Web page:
But banks’ bondholders face some new threats too. Banks will now be looking to return what they deem to be excess capital to shareholders in the form of dividends and buybacks, with US banks likely the most aggressive. But although we expect CET1 buffers to weaken a little, we think regulators will stop the banks eroding them too close to the minimum requirements.

That said, the next crisis could prove harder to weather: governments have extended extraordinary levels of support during the pandemic but are unlikely to be able to respond to emergencies so generously in future. Also, technological advances can drive profits but may also fuel new competitors. The banks have done well to fend off challengers so far, but disruptive new entrants are still a risk. Lastly, the possibility of a major cyber incident remains a serious and unquantifiable threat (Display).

Global Banks—Strengths, Weaknesses, Opportunities and Threats
Four text boxes each contain two to three bullets reinforcing the points made in the blog text.

Analysis provided for illustrative purposes only and is subject to revision.
As of December 31, 2021
Source: AllianceBernstein (AB)

For now, however, the main risks remain mostly medium to longer term, and so are less likely to trouble bondholders. That’s not to say 2022 will be all plain sailing. We expect a more volatile year ahead, with potentially lower total returns for bondholders than in 2021. Even so, the high income from subordinated bank debt in particular still looks very attractive.

Subordinated Bank Debt Represents Compelling Relative Value

Current valuations of banks’ senior preferred and non-preferred debt already reflect much of the good news. Moreover, we expect an uptick in issuance of European senior preferred bonds later this year because of upcoming changes to the terms of the European Central Bank’s lending subsidy scheme (TLTRO). But net supply for subordinated financial bonds will likely be at or close to zero, and they remain attractively priced, in our view. Specifically, AT1s look compelling versus comparable high-yield credits (Display). We think AT1s issued by the stronger European banks offer the best trade-off between maximizing return and mitigating risk.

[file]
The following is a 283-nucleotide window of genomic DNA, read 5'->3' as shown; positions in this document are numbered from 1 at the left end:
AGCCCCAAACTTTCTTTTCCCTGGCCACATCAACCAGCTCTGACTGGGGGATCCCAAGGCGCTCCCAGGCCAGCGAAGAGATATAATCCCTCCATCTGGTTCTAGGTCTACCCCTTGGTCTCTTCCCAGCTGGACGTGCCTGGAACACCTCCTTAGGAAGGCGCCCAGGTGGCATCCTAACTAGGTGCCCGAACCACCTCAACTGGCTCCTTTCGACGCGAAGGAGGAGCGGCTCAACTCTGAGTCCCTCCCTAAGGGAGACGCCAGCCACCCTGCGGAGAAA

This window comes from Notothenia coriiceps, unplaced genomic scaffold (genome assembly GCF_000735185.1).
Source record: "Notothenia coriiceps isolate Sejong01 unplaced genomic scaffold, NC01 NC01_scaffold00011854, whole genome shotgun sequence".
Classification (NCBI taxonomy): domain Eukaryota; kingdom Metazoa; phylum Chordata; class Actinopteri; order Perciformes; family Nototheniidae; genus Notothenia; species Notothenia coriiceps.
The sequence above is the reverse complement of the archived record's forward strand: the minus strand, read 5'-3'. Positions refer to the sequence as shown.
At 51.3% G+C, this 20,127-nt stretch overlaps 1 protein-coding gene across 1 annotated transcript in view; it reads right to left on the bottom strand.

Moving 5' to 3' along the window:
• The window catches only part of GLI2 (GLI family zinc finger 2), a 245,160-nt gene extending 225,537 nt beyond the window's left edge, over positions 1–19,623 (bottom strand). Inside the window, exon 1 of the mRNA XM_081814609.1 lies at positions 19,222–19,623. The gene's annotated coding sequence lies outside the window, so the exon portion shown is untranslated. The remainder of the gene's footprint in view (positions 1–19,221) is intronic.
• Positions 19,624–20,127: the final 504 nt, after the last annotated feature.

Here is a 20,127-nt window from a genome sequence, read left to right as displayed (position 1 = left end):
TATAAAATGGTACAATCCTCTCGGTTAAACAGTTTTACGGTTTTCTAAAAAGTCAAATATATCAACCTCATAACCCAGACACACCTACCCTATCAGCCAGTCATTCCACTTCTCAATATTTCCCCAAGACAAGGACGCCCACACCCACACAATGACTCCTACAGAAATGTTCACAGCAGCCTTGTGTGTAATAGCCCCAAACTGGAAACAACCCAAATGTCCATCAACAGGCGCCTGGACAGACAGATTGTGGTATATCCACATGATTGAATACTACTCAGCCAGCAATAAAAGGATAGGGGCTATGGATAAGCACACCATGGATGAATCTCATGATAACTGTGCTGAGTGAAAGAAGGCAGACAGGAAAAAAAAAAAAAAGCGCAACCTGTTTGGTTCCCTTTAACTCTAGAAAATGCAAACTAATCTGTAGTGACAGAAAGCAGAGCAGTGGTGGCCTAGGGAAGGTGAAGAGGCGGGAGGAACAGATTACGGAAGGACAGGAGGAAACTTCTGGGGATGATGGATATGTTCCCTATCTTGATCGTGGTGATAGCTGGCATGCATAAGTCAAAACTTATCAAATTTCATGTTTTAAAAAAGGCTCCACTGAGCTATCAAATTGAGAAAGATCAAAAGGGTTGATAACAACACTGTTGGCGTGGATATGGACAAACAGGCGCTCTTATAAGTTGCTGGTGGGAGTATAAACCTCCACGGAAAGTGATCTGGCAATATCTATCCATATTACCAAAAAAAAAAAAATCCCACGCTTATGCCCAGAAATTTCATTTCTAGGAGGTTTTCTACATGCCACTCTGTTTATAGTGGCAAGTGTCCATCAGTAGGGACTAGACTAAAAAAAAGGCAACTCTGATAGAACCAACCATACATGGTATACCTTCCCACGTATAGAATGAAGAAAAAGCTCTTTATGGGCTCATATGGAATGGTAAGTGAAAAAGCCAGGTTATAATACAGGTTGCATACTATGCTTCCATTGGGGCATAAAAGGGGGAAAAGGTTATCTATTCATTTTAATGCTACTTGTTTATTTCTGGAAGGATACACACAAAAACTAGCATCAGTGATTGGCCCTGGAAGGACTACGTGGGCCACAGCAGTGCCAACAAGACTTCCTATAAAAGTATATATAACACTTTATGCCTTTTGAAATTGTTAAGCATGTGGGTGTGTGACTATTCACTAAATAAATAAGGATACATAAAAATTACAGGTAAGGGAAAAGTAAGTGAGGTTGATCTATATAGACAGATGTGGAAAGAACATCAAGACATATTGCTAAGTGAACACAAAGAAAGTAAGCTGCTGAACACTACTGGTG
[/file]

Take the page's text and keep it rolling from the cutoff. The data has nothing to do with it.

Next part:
AT1s Offer Attractive Spread Relative to Other Bond Classes
Differential Looks Compelling Across the Credit-Rating Spectrum
For both euro and USD bonds, and across BBB, BB and B credit ratings, AT1s offer much the widest option adjusted spread.

Current analysis does not guarantee future results.
Euro and US HY are based on Bloomberg Euro High Yield Index and US High Yield Index.
As of  December 31, 2021
Source: Bloomberg

Not only do AT1s represent better value at each point on the credit-rating spectrum, but their realized risks versus bank equity have been lower too (Display). And while the high-yield default rate over the last five years has been 3%–4% annually, not a single AT1 has converted to equity and only a handful have extended their repayments.

Are AT1s a Safer Alternative to Equity Investments?
AT1s Have Captured Much of the Equity Upside and Mitigated Downside Risk
From January 2015 through December 2021, AT1s have both captured much of the equity upside and mitigated downside risk.

Past performance does not guarantee future results.
As of December 31, 2021
Source: Bloomberg

Of course, those statistics will change over time. But while banks’ balance sheets remain so strong, we see the balance of risk continuing to favor subordinated financial credits.

The views expressed herein do not constitute research, investment advice or trade recommendations and do not necessarily represent the views of all AB portfolio-management teams. Views are subject to change over time.